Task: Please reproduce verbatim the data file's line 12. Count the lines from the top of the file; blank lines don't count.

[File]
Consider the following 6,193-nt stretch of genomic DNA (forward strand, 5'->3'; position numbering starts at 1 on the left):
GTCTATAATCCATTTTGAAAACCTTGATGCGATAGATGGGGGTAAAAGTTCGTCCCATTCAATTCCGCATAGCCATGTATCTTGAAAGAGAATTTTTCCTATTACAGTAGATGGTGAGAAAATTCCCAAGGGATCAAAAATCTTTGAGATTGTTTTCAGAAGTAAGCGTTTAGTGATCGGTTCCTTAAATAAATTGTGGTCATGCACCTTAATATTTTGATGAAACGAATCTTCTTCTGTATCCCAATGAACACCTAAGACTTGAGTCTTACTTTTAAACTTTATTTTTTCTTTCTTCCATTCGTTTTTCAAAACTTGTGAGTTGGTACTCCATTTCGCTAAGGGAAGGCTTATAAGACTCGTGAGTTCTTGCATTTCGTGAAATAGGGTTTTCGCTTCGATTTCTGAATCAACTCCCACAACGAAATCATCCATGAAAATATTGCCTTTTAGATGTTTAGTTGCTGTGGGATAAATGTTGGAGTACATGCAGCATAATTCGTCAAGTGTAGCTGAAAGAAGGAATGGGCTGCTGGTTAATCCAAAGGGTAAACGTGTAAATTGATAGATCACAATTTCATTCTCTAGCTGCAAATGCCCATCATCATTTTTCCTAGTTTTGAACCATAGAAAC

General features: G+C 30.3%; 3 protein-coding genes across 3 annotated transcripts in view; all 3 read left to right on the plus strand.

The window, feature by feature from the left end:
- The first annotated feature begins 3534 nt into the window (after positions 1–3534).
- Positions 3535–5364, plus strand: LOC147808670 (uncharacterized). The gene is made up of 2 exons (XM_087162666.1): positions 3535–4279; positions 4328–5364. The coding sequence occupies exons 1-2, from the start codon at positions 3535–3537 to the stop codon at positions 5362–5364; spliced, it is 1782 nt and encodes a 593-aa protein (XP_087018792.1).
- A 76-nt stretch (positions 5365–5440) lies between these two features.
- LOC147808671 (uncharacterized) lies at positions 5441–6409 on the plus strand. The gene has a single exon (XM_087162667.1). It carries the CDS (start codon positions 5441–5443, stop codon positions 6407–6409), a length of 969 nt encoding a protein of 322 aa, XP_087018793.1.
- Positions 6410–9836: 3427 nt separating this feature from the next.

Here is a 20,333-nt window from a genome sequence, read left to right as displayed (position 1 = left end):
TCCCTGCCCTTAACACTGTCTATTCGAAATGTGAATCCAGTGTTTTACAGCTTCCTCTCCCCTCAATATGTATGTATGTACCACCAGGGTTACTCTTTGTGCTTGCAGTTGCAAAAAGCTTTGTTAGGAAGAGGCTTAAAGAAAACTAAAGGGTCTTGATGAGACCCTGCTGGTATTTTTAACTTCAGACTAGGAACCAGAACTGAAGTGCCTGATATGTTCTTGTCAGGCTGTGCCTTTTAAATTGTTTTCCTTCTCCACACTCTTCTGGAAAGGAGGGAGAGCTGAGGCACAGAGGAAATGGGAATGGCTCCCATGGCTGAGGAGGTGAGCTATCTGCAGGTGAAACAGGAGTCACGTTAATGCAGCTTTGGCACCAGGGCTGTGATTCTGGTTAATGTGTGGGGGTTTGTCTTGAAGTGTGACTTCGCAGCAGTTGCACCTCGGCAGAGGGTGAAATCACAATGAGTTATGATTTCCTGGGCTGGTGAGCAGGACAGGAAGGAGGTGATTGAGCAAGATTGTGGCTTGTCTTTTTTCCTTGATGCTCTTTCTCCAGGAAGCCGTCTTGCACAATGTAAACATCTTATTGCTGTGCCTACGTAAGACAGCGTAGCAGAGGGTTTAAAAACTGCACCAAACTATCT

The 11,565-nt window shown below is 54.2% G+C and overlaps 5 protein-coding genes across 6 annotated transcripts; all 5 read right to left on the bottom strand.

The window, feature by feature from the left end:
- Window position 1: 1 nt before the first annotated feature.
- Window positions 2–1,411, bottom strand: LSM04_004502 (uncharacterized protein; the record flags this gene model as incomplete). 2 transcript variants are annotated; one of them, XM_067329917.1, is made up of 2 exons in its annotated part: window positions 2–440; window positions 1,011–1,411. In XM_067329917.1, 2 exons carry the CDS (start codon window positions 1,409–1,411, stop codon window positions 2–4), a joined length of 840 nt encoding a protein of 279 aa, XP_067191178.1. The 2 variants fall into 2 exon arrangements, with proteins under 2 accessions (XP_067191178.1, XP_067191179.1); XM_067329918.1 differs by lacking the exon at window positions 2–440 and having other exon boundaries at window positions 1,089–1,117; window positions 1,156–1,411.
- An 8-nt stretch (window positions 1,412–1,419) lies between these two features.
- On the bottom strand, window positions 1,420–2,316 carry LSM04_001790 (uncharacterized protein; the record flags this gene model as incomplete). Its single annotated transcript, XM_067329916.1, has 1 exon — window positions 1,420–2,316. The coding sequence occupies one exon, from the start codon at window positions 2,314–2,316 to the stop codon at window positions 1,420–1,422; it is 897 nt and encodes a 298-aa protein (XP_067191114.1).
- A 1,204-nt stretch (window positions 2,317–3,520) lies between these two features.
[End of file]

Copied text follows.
The 11,565-nt window shown below is 54.2% G+C and overlaps 5 protein-coding genes across 6 annotated transcripts; all 5 read right to left on the bottom strand.